I just like the speed of motorcycles. Even when Im speeding at about 100 kph my entire body feels a great sensation. I dont think I will be looking for any other entertainment for the rest of my life.
Those were the words of Hong Wan-ki, 65-year-old chief executive of Hongjin Crown (HJC), the worlds number one motorcycle helmet manufacturer, who was put on the spotlight by a recent Washington Post article as a successful company.
Dong-A Ilbo met with him, who having found the company in 1971 and went on to conquer the global helmet market, on November 21, at his office in Yongin, Gyeonggi Province.
When we entered the chief executives office, modern design helmets and celadon vases were creating an abstruse harmony. Various awards and trophies were also visible. Among the awards were the Manager that Enhanced Korea, Hall of Fame for Small Business Entrepreneurs, and Gold Prize for the Geneva International Invention Convention.
I have earned money vigorously. It was more fun to work than play.
Just then, members of the Korean Hwarang Fencing Association came to his office and critiqued a fencing helmet being made out of material used for motorcycle helmets.
Recently, he invented the Wind Light, a helmet accessory that lights with the power of the wind, and is currently being submitted for a patent.
The first child of seven of a mid-class farmer in Nonsan, Chungnam Province, he graduated from Kangkyung Commercial High School and became a typical self-made man. He attended Hanyang University Industrial Management Department (current Industrial Engineering Department) and earned his tuition by delivering milk and working as a construction man. He later dropped out in order to earn money.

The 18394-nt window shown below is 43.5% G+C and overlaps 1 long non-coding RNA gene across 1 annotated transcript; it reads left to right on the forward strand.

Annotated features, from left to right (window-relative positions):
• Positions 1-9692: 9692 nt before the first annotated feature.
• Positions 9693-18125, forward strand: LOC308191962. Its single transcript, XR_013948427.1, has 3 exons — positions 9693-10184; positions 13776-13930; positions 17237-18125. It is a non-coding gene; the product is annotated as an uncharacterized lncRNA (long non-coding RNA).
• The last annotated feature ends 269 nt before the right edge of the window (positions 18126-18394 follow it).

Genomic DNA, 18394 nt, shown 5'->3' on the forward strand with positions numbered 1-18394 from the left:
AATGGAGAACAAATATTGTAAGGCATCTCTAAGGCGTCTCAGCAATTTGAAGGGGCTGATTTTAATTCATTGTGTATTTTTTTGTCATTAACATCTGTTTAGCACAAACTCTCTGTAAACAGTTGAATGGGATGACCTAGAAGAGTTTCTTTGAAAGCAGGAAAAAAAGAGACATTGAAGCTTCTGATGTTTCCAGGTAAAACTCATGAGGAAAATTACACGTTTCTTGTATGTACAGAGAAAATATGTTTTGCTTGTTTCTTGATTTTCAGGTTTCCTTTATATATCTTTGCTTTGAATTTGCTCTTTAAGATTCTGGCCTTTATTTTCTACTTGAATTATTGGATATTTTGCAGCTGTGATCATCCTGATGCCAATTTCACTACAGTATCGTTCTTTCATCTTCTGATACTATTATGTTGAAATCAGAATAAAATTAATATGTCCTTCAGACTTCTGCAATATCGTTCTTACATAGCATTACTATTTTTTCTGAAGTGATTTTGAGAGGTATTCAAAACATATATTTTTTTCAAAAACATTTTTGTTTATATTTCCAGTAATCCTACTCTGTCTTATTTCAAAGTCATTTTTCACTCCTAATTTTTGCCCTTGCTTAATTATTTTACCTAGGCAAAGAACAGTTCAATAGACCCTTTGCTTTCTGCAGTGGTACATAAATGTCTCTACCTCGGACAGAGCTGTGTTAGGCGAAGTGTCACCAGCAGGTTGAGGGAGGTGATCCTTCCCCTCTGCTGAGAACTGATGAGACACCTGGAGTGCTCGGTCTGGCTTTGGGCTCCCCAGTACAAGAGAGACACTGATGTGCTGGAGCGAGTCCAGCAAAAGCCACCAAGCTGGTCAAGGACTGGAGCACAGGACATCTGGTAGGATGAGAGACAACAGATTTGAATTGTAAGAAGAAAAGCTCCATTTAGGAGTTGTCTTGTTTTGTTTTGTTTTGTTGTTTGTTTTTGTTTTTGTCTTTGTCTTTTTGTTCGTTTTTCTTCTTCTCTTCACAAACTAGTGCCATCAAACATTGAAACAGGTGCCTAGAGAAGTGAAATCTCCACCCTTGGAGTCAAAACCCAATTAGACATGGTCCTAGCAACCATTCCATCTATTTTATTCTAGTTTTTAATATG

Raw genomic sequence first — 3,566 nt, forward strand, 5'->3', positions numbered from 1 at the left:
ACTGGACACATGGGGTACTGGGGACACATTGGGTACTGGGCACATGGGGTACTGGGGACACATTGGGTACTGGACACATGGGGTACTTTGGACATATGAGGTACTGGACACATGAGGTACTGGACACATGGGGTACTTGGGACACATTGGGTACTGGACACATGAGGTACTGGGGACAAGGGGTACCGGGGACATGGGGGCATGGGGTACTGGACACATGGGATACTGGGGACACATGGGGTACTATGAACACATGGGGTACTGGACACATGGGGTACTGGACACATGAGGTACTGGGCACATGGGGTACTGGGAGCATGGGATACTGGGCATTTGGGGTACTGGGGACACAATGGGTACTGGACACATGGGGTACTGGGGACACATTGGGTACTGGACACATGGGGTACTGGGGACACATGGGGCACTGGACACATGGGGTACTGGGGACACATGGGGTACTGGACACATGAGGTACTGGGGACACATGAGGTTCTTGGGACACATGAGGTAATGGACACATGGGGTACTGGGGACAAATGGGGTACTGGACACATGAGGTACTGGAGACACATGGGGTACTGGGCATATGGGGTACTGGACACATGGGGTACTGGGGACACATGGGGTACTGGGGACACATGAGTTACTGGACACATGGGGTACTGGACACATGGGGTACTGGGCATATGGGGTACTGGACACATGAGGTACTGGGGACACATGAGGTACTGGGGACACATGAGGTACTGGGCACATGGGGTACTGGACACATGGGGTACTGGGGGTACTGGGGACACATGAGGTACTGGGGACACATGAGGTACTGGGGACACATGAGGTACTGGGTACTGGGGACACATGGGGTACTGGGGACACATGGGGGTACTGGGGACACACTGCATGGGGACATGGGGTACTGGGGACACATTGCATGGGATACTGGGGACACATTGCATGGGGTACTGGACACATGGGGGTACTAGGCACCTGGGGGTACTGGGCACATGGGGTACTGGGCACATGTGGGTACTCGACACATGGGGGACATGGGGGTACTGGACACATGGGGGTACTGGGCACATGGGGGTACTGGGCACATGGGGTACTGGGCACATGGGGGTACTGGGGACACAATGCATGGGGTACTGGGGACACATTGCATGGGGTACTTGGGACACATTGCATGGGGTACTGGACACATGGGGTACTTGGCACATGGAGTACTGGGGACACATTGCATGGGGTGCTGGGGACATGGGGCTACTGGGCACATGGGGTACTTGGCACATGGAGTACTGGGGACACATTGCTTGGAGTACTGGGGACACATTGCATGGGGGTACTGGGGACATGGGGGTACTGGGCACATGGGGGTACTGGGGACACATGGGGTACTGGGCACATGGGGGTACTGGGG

In 1970, he founded a sewing factory and made leather pants for motorcycle riders. A year later, this factory changed into one that produced interior fillings for helmets, which later become HJC.
Starting to manufacture helmets in 1974, he advanced to the U.S. market in 1986, and in just six years, by 1992, his helmets held the largest share in the U.S. helmet market. In 2001, he held the largest share of the global market.
There were also misfortunes along the way. Ten years ago, his youngest brother died while testing helmets in the Rocky Mountains. Currently, his three other younger brothers are respectively in charge of the American, Chinese, and European branch.
Chief Executive Hong lives only with his wife in a 100 pyeong apartment in Seocho-dong, Seoul.
The Washington Post reporter visited Hongs house and wrote, Hong moved a few months ago to a more luxurious apartment in a Seoul high-rise, though it is still far from the opulence that American multimillionaires typically enjoy, and on that, Chief Executive Hong commented, Maybe in the eyes of Americans, Korean large apartments are not so much of a big deal.
I became rich during the foreign currency crisis. Since 98 percent of our products are exported, we had a great advantage due to the soaring exchange rate. The price of the residential housing for employees that I bought in Yongin and Bundang also increased greatly. I think that you dont become rich by planning but simply by working hard.
Chief Executive Hong reinvests most of his net profits, which amounts to over 10 billion won annually, in R&D. He himself is a great inventor with about 10 patents related to helmets.
Having produced helmets for 30 years, last May, he also became the chief executive for motorcycle company Hyosung Motors, where he was the second largest shareholder. His ambition is to produce large motorcycles with over 1,000 cc displacement until 2008, and make it into a world-class company. He also started developing a motorcycle that deploys supplementary wheels when going in low speeds.
Just because I became rich, I dont pursue luxurious food and clothes. Very often, I eat black bean noodles and remember the old hard days. The good thing about being rich is that I can make the ideas in my head into reality.